Monday, 21 October 2013

Immigration Bill 2013/14

The Immigration Bill 2013/14 is now available to view on the Home Office website. The Bill aims to make it much more difficult for migrants to settle in the UK with the changes seriously affecting the social and legal rights of asylum seekers.

Part one of the Bill, as well as Schedules one and two, enlarges state powers to search individuals and premises, as well as record, use and retain biometrics.  

Part two of the Bill amends the right of appeal, drastically reducing the number of appeal rights that currently exist, form seventeen to four. Under the new Bill an appeal case will only be possible if it involves a human rights claim; where someone says that they need humanitarian or asylum protection; where such protection has been provoked and where someone has the right to remain under EU law. The four categories of appeal do not account for situations where there has been a factual error which has led to the decision.

Time-limited immigration status under the bill will have to make a contribution to the National Health Service, a subject which has been heavily criticised. The Charity Doctors of the World UK have condemned the new laws relating to the access to the NHS as “unethical”, with the danger of penalising those who are most vulnerable. DOTW, while acknowledging that it may make sense for groups like tourists to contribute to health costs, they have stated that there is no economic argument to impose such a levy on these vulnerable groups.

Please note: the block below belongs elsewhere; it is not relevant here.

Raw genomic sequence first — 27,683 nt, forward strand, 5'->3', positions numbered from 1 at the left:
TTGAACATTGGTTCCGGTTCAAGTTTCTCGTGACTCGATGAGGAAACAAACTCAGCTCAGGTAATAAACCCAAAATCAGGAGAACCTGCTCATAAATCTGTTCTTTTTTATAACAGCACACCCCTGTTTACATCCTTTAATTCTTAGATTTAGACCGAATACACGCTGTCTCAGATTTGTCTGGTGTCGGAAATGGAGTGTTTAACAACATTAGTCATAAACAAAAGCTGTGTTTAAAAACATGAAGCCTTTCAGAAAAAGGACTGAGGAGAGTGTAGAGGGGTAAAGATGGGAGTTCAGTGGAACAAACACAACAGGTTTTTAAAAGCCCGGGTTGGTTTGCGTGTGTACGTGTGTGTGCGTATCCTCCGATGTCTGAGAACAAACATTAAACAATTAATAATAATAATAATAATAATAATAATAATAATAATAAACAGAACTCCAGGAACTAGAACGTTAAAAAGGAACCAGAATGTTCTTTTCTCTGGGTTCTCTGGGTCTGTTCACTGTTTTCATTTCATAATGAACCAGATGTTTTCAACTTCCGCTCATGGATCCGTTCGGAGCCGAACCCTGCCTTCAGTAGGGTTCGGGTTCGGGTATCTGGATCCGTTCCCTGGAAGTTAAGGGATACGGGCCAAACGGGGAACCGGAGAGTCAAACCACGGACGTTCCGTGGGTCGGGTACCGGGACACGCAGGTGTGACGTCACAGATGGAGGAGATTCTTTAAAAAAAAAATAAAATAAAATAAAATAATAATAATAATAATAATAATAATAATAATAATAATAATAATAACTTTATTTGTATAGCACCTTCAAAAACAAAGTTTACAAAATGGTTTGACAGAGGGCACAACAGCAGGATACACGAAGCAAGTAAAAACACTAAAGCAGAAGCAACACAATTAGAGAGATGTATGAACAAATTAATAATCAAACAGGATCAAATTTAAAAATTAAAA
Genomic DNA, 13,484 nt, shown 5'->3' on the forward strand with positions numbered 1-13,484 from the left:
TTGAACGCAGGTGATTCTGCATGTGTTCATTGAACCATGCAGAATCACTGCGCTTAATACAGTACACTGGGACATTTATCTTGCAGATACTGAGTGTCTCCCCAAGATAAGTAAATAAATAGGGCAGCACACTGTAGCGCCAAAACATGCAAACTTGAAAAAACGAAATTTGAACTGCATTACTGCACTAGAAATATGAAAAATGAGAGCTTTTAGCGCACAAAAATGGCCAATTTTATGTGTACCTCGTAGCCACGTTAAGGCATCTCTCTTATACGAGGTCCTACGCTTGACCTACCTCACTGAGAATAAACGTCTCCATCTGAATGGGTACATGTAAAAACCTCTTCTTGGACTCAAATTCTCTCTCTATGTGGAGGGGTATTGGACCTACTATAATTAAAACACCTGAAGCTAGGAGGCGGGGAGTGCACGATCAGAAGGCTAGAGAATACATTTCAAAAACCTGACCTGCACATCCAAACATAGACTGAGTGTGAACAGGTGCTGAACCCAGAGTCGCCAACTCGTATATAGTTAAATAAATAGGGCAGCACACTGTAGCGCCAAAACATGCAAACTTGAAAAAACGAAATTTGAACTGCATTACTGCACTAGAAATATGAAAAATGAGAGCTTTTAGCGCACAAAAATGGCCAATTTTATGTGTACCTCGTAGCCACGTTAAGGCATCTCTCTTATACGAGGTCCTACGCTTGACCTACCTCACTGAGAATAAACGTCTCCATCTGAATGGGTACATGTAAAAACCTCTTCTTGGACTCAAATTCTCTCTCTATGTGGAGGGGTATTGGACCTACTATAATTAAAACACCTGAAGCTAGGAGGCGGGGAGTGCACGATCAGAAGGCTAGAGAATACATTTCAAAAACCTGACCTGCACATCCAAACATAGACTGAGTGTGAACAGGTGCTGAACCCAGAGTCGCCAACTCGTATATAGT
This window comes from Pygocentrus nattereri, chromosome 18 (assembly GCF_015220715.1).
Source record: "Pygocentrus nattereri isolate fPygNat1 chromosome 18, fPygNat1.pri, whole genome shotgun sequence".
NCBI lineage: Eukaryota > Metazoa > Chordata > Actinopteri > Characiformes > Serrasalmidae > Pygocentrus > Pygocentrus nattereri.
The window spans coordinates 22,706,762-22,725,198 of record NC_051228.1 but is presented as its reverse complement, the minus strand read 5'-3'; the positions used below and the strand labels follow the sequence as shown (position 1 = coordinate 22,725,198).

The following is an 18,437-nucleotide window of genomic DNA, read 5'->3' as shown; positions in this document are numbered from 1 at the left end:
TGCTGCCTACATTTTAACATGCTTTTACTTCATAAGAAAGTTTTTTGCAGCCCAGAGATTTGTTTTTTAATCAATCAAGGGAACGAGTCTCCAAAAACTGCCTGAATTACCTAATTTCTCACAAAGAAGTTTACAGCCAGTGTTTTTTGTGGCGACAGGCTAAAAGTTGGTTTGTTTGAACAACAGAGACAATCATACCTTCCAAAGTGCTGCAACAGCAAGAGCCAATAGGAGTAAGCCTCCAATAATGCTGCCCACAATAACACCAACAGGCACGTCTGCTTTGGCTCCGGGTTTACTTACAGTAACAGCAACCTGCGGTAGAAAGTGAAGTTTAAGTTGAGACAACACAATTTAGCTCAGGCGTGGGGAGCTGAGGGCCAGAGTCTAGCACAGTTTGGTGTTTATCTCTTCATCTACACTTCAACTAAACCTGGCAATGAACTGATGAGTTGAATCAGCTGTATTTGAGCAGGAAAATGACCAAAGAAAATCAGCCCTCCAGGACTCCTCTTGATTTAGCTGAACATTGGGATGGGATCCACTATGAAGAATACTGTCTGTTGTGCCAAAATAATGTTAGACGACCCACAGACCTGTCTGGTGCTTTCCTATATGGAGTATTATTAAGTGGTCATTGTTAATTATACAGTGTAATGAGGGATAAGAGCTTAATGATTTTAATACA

Landlords under the new bill will be liable to a civil penalty of up to £3000 if they rent their premises to residents who do not have legal status. The bill essentially is turning landlords into immigration officers when they are not trained to deal with the complexities of the system, with over 400 types of documentation. Surely the measure to have landlords check the immigration status of residents will just create circumstances where they look to not to rent to anyone who is not British to avoid the risk of being held liable.

Part four introduces stricter investigations into “sham marriages” and civil partnerships and extend powers for information to be shared by, and with, registration officials. Marriages and civil partnerships will be referred to the Home Office to be investigated.

The proposed Immigration Bill 2013/14 will make the UK a much more hostile environment for migrants, a situation which liberty director Shami Chakrabarti has described as a “race relations nightmare waiting to happen”. The changes that the Bill plans to impose are not just “nasty” but also is lacking in ethical or financial justifications. 

On the 22nd October 2013 there will be a protest against the New Immigration Bill opposite the House of Commons in London at 10:30am. This protest is scheduled for the day of the Bill’s second reading in the House of Commons, and is a demonstration against the infringement on the social and legal rights of migrants. 

Hannah Conway

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